Anas erythrorhyncha

Anas erythrorhyncha (*)

Cladus: Eukaryota
Supergroup: Opisthokonta
Regnum: Animalia
Subregnum: Eumetazoa
Cladus: Bilateria
Cladus: Nephrozoa
Cladus: Deuterostomia
Phylum: Chordata
Subphylum: Vertebrata
Infraphylum: Gnathostomata
Superclassis: Tetrapoda
Classis: Aves
Subclassis: Carinatae
Infraclassis: Neornithes
Parvclassis: Neognathae
Ordo: Anseriformes
Familia: Anatidae
Subfamilia: Anatinae
Genus: Anas
Species: Anas erythrorhyncha

Name

Anas erythrorhyncha Gmelin, 1789

References

* Syst.Nat. 1 pt2 p.517

Vernacular names
Internationalization
Afrikaans: Rooibekeend
Česky: Ostralka rudozobá
English: Red-billed Teal
Français: Canard à bec rouge
日本語: アカハシオナガガモ
‪Norsk (bokmål)‬: Rødnebband
Svenska: Rödnäbbad and

The Red-billed Teal, Anas erythrorhyncha, is a dabbling duck which is an abundant resident breeder in southern and eastern Africa typically south of 10° S. This duck is not migratory, but will fly great distances to find suitable waters. It is highly gregarious outside the breeding season and forms large flocks.

The Red-billed Teal is 43–48 centimetres (17–19 in) long and has a blackish cap and nape, contrasting pale face, and bright red bill. The body plumage is a dull dark brown scalloped with white. Flight reveals that the secondary flight feathers are buff with a black stripe across them. The sexes are similar, but juveniles are duller than adults.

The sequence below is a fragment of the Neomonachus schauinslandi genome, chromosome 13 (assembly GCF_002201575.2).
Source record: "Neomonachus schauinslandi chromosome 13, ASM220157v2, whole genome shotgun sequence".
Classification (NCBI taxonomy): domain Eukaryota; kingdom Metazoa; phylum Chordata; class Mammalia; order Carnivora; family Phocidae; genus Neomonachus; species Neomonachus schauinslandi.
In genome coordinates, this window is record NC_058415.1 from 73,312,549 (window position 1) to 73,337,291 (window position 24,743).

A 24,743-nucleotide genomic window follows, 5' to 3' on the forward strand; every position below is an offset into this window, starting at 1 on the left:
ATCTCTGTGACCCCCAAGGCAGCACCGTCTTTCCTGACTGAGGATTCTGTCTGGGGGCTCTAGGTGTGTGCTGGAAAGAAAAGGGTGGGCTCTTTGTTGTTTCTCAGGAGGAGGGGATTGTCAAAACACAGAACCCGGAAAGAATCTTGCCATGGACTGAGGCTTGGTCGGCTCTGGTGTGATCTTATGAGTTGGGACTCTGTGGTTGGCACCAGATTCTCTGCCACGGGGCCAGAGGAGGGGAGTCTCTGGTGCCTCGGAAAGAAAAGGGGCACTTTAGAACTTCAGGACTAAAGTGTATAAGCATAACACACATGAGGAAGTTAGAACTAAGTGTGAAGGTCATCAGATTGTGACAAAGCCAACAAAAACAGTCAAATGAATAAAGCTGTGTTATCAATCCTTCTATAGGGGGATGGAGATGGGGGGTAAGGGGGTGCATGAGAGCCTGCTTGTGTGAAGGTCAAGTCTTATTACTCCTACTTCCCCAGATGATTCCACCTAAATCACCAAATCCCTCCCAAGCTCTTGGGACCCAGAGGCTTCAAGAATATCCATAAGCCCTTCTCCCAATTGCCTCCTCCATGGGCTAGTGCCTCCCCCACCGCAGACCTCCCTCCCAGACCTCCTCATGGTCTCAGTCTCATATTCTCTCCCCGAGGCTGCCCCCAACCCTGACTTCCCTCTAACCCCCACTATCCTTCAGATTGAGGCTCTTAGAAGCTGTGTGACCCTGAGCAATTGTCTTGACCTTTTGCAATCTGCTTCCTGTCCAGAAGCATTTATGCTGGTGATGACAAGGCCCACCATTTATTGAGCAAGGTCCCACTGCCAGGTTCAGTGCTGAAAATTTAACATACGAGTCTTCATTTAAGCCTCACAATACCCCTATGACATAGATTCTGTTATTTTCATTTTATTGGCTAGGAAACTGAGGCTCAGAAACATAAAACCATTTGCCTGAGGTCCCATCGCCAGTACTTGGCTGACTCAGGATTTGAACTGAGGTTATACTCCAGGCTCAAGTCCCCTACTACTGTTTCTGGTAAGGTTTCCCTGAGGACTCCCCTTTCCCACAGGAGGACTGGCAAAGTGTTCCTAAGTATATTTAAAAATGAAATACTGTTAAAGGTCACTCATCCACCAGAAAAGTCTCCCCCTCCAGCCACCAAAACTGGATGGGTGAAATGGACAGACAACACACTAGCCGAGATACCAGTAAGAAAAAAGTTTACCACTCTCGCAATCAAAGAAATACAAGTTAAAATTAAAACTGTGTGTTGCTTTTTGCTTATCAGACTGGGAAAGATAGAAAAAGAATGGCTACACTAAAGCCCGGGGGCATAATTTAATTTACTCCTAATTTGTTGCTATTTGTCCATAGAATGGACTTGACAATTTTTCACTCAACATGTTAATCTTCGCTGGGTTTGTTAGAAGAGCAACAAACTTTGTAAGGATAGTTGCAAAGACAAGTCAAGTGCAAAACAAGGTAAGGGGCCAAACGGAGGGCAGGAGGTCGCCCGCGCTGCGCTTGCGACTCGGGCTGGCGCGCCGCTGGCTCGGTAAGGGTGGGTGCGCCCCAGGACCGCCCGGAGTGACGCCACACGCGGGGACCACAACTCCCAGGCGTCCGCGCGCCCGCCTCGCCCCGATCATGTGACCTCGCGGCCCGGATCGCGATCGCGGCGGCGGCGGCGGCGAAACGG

This is a quiet species, but the displaying male has a whzzt call, whereas the female has a soft Mallard-like quack.

The Red-billed Teal is a bird of freshwater habitats in fairly open country and is an omnivore. It feeds by dabbling for plant food, or foraging on land mainly in the evening or at night. It nests on the ground in dense vegetation near water.

This is one of the species to which the Agreement on the Conservation of African-Eurasian Migratory Waterbirds (AEWA) applies.

References

* BirdLife International (2004). Anas erythrorhyncha. 2006. IUCN Red List of Threatened Species. IUCN 2006. www.iucnredlist.org. Retrieved on 09 May 2006. Database entry includes justification for why this species is of least concern
* Ian Sinclair, Phil Hockey and Warwick Tarboton, SASOL Birds of Southern Africa (Struik 2002) ISBN 1-86872-721-1
* Madge and Burn, Wildfowl ISBN 0-7470-2201-1

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